Hopefully you use a reliable paid or free antivirus program, keep your computer’s operating system and third-party software (like Adobe, Java, and browsers) fully up to date, and stay vigilant when it comes to the files you receive from people (watch out for unexpected email attachments). That should significantly reduce your risk of getting any serious malware or viruses on your computer. But if you’re using an OS that has surpassed its “end of extended support”, you’ve basically rolled the dice and will continue to do so every day you keep that computer connected to the Internet. Why? Because Microsoft will have officially stopped all efforts to patch security holes in the operating system, and therefore, if anyone with nefarious intent finds a new backdoor into Windows Vista, Microsoft will not send out any more patches to protect you.
I’m scared. Now what?
Don’t be scared–you’re not going to fall victim to some PC-crushing virus the instant the calendar rolls over to April 11th. But you definitely should be more cautious if you intend to continue using Vista beyond that date. Even today, if you try to use the Google Chrome browser on a Vista computer, you’ll get a warning at the top (when you first start it up) that says the Chrome browser will no longer be supported for Vista or for XP. (If you’re reading this and you’re still using a computer running XP, you are WAAAY overdue for an upgrade. Give me a call.)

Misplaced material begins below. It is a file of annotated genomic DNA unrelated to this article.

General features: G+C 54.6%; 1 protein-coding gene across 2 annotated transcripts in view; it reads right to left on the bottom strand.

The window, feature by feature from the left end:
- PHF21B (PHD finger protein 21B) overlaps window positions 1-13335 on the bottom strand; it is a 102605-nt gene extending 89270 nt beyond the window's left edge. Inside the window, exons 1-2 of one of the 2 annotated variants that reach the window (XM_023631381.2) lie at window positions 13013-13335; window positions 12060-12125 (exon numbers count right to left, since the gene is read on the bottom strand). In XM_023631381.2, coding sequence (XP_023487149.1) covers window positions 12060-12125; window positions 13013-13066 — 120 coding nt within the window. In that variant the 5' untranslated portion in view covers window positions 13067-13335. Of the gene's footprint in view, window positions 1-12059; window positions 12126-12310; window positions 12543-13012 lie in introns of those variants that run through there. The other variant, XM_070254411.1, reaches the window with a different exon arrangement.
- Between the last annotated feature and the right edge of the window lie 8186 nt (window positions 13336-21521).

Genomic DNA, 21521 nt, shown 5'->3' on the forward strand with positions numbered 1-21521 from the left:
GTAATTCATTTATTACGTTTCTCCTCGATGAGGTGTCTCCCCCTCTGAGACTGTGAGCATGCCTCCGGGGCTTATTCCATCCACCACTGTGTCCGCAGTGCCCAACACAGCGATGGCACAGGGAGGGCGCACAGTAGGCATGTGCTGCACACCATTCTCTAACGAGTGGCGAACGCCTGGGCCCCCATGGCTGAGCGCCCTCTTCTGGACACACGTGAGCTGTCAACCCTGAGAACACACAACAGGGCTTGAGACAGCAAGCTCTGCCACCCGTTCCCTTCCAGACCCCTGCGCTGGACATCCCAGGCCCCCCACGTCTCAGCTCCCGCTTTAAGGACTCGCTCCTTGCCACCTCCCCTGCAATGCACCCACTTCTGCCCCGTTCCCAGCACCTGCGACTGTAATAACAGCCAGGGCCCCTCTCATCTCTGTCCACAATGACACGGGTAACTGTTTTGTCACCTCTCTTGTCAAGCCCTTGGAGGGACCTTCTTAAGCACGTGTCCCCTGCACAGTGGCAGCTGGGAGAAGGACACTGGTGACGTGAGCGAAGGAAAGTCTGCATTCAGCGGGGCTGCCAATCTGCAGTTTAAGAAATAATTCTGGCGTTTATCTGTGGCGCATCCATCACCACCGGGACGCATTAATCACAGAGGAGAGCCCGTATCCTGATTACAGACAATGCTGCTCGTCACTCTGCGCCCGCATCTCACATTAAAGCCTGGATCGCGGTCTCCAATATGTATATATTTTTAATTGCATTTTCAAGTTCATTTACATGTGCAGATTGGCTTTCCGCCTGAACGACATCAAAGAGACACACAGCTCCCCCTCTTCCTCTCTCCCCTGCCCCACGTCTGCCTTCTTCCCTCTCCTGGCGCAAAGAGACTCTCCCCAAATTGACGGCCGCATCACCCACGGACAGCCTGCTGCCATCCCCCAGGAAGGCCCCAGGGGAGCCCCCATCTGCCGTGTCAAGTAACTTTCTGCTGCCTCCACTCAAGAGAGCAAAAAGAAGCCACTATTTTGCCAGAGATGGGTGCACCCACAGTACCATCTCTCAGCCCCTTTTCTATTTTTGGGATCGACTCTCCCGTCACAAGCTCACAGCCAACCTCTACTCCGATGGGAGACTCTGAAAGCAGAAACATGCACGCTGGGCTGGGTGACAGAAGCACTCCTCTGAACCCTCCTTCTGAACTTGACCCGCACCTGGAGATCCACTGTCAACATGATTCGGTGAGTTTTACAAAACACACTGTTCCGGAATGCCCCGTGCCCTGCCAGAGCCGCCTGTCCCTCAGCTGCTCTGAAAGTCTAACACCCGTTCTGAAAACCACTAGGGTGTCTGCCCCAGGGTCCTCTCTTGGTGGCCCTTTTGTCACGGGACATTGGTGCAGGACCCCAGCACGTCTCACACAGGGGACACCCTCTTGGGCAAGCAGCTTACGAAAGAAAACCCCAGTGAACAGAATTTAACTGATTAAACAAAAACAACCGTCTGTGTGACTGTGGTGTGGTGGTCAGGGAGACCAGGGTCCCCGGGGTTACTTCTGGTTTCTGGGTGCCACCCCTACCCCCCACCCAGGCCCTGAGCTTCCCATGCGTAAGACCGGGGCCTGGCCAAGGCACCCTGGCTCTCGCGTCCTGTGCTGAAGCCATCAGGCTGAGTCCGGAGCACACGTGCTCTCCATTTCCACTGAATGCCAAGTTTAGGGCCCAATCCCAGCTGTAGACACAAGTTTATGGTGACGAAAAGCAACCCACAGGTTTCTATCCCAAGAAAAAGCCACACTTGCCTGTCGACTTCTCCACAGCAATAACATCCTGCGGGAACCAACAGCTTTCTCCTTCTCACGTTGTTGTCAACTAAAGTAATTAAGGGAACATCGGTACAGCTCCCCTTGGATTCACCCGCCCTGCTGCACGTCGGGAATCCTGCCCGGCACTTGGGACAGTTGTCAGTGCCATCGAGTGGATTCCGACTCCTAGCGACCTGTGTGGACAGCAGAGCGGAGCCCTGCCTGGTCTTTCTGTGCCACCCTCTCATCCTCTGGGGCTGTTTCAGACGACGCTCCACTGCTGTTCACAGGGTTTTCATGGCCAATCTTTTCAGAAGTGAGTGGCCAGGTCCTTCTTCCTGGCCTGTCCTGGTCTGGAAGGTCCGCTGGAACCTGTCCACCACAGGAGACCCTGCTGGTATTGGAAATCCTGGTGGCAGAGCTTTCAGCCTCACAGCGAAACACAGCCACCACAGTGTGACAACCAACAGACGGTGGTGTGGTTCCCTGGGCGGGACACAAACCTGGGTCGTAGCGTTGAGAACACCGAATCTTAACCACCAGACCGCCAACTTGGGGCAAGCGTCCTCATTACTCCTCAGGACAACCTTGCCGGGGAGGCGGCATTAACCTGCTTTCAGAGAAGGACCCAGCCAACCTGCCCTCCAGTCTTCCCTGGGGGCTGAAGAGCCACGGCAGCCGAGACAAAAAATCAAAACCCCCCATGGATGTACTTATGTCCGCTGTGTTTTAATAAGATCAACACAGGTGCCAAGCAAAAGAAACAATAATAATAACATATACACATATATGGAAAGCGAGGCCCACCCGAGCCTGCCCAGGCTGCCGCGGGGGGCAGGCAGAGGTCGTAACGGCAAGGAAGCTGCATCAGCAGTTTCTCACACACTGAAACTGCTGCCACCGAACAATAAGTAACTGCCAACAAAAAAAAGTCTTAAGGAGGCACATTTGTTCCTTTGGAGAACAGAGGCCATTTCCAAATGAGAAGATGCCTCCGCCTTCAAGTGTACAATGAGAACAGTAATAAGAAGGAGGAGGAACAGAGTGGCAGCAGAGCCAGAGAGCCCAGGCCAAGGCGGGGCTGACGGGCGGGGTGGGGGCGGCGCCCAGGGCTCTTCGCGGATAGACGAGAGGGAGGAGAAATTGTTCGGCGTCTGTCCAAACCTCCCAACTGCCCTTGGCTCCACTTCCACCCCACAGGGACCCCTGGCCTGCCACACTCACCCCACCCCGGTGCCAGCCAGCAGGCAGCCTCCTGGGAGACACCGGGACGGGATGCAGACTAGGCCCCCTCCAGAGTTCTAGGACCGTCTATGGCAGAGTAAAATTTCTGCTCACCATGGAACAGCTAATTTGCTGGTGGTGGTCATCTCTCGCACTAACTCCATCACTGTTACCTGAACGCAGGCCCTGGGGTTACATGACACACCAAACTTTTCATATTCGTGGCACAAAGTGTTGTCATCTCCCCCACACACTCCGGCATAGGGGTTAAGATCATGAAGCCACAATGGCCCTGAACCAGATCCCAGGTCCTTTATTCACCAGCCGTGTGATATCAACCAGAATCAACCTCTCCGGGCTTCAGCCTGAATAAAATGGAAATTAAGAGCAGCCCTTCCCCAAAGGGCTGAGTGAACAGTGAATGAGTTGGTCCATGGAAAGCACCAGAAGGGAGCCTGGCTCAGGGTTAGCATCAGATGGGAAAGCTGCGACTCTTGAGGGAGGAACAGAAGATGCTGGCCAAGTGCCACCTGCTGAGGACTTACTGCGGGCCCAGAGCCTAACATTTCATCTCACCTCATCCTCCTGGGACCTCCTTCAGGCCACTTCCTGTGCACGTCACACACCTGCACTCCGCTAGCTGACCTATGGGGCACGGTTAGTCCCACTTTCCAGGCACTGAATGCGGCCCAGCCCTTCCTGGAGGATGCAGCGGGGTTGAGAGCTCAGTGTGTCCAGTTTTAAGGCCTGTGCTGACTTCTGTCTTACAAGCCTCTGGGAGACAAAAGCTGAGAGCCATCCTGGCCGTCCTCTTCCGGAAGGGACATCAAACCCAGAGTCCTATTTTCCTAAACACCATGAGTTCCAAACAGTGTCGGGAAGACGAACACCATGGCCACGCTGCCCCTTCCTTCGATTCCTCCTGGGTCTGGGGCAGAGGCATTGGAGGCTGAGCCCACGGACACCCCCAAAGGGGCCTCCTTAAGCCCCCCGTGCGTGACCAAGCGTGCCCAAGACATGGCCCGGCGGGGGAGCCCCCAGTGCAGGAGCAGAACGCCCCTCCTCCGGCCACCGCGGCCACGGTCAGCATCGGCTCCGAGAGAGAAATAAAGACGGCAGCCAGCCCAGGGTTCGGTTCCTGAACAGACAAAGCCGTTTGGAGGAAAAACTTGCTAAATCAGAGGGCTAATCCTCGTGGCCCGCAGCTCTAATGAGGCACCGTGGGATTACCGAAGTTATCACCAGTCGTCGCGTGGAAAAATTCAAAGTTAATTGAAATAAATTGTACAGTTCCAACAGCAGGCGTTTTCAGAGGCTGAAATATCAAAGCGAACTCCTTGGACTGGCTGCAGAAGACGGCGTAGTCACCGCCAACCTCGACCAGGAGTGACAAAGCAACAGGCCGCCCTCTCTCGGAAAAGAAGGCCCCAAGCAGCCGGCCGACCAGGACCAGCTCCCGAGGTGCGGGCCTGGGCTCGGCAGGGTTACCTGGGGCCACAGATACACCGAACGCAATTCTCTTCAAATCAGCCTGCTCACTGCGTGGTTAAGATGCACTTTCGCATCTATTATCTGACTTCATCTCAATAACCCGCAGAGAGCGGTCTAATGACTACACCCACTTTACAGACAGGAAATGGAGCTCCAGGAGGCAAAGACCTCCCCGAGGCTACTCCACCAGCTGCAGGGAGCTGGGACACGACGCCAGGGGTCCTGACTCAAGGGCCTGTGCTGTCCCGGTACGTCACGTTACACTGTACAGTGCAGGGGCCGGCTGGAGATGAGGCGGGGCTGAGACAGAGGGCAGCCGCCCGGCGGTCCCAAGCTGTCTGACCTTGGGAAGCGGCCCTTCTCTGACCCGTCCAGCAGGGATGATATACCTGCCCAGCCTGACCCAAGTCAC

The best thing to do if you still have a PC with Vista on it is to consider upgrading to a new PC, which will very likely come with the latest Windows OS on it (which is Windows 10 at the time of this writing). Alternatively, you could try to upgrade to a more recent OS like Windows 7 (whose end of life is in January 2020), Windows 8 (ending January 2023), or the latest Windows 10 (ending in 2025 for this current version released in 2015). But given that you’ll likely have to shuffle around all your personal files, and potentially reinstall a bunch of software (which may or may not be supported by your new OS–or maybe you no longer have the installation disks to begin with!)… well, unless you like doing stuff like that, you’re probably going to need to hire someone like me to do it. And at that point, it doesn’t make much sense to throw money at a computer whose hardware may be nearing the end of its PHYSICAL life.
If the thought of having to find and buy a new computer and move all your “stuff” from your old PC to your new one makes you want to throw up, I don’t blame you. It’s time we’d all rather spend doing something–anything–else. If you’re looking for a hand from someone who won’t try to talk over your head with a bunch of “tech talk”, someone who is respectful of your time, your space and the privacy of your digital files, and someone who you can establish an ongoing support relationship with, you’ve come to the right place. I provide thoughtful and thorough support for people of all ages and all technical capabilities. Feel free to shoot me an email or give me a call for a question, a quote, or to schedule an appointment. But the clock is ticking on Vista, so don’t wait TOO long…